These are unusual times, and the state of affairs can change quickly. Please check the latest travel guidance before making your journey. Note that our writer visited pre-pandemic.
Bruges has a number of seriously good chefs and its highly competitive restaurant scene, much frequented by locals, keeps prices keen (if relatively expensive by UK standards; expect to pay €50-€60/£45-£55 per head, or more, for a good-quality three-course meal with wine). The cooking is essentially French or Franco-Belgian in style, but often with ingenious twists and a bit of fusion. You should eat well in Bruges – if your budget is tight, look out for lunchtime set-menus at the best restaurants. And avoid the tourist-trap restaurants in and around the Markt and on ’t Zand.
Chef Bernard Bonte creates haute-cuisine dishes with disarmingly simple titles: asparagus and Zeebrugge brown shrimps, truffle linguine with beech mushrooms, molten chocolate cake with yogurt sorbet and caramel – names that say little of their inspired combinations of flavours and artful presentation. The restaurant, in a grand old townhouse, is stylish and spacious, with elegantly simple Swedish design and wooden floors – the perfect foil for the subtle complexity of the dishes served.
Contact: 00 32 50 34 83 43; restaurantbonteb.be
This restaurant is tiny (just 22 places) and is only open Monday to Friday, but it delivers an exceptional, eye-opening gastronomic experience. Chef Bruno Timperman has a passion for creative food, and it is thrillingly good, so book ahead. The name refers to the use of raw, natural ingredients – fresh, seasonal and ethically sourced – and the set menus of four or five courses (changed every month) involve inventive combinations, flavours and textures: expect scallops, langoustine, pheasant with wild berries, radicchio, kumquats, bergamot and pansies. The décor is retro, rural-industrial in an old, canal-side house.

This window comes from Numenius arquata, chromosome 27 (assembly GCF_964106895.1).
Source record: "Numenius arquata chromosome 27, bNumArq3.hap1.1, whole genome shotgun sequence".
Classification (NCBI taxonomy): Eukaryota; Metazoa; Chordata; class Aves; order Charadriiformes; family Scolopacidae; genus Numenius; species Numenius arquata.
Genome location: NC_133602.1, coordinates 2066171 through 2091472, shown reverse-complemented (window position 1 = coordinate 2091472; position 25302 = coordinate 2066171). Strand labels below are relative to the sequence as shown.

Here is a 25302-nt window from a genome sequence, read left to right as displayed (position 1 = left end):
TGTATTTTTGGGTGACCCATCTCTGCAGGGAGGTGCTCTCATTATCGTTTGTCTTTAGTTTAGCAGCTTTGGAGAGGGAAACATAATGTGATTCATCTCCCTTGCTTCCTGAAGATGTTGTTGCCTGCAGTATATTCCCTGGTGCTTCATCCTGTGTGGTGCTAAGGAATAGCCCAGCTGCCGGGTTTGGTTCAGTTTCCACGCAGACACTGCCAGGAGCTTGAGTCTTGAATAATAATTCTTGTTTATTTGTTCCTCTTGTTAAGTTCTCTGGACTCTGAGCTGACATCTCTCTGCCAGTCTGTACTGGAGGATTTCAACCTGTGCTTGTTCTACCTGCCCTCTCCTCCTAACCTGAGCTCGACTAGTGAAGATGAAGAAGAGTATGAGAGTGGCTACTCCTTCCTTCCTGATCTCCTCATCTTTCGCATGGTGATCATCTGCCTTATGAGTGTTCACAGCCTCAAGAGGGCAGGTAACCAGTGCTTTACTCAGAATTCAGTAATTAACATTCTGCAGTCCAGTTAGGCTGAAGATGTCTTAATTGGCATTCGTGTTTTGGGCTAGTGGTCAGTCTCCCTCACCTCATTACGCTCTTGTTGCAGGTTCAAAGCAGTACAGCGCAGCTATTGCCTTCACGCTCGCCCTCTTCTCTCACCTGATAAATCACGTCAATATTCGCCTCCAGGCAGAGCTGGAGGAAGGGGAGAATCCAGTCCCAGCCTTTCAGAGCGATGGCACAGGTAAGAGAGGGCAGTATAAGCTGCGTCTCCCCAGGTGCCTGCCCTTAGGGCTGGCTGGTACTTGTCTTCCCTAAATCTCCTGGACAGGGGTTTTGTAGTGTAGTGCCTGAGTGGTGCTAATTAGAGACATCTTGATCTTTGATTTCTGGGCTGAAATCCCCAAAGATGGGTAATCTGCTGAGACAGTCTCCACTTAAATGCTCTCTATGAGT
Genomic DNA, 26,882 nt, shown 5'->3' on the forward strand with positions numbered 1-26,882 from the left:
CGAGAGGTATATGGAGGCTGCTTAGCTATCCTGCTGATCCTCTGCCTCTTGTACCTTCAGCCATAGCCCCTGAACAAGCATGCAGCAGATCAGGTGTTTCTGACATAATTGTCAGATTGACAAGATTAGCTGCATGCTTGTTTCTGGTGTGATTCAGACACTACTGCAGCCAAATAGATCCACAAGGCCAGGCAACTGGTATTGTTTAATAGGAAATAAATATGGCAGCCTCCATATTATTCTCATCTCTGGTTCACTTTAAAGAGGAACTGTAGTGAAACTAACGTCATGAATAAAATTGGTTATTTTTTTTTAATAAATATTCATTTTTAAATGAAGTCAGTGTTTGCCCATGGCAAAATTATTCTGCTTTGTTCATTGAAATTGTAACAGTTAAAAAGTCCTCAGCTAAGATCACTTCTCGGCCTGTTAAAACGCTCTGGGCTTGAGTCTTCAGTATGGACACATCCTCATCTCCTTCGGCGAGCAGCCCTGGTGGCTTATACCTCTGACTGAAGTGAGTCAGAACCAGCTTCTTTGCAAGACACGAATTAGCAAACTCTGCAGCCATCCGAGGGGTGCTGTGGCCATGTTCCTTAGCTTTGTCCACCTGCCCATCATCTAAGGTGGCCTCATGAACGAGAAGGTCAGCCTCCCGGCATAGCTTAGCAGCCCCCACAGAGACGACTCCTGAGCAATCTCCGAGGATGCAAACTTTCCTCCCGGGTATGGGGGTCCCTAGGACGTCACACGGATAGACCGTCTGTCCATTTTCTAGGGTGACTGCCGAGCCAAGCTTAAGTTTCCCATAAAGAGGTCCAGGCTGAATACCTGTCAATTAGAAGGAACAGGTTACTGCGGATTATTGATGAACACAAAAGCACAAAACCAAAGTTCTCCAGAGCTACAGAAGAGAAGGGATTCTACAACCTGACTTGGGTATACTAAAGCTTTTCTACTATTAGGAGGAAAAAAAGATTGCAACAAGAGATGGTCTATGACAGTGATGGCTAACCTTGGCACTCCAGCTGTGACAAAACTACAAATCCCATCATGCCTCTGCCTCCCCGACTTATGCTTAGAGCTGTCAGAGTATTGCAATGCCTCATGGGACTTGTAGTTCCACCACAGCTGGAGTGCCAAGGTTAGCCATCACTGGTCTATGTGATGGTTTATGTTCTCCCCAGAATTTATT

This is a large bistro with a swagger and style that has made it popular with locals. It fills two relaxed, spacious, candlelit rooms with retro-style wooden chairs and tables, their white walls hung with mirrors and contemporary art. With Christophe Verbeyen at the helm, the open kitchen produces robust, good quality French-Belgian cuisine: North Sea fish soup with toast and rouille, home-made shrimp croquettes (always a test of a good Belgian kitchen), stoverij (beef stew) made with Leffe beer, steaks, and home-smoked salmon. The baked sweetbreads are particularly good. If you are not sensitive to the relatively high prices (starters from €17/£16, mains from €22/£20), it is a lovely place to eat.
Contact: 00 50 34 48 92; christophe-brugge.be
Kok au Vin
The attractive, Scandi-style décor of Kok au Vin creates a warm and relaxed backdrop for cooking that clearly reflects some serious thought and imagination. Skrei and linguine come with fennel and shiitake mushrooms, but it is the sprinkling of roasted fennels seeds that makes you sit up and take notice. The food is essentially French cuisine, including the signature coq au vin, but with chef Jürgen Aerts’s twists inspired by Belgian and international traditions. Hence the menu is divided into four themes: World, Classic, Creative and Healthy. The wine list is equally imaginative.
Here, at the back of the Hotel Montanus, in an attractive modern pavilion with glass sides, a ceiling hung with multiple globe lamps, sleek grey and orange chairs and crisp linen, you will find culinary perfection. It’s even better in summer, when tables are set out beneath parasols on the cobbled terrace in an extensive garden. The chef and owner, Jo Dezutter, works from his open kitchen, creating wonderful things with seasonal fare and surprising combinations: think gravadlax with asparagus sorbet, or fillet of pigeon with winter vegetables. You can also eat a sumptuous breakfast here, even if you are not staying at the hotel.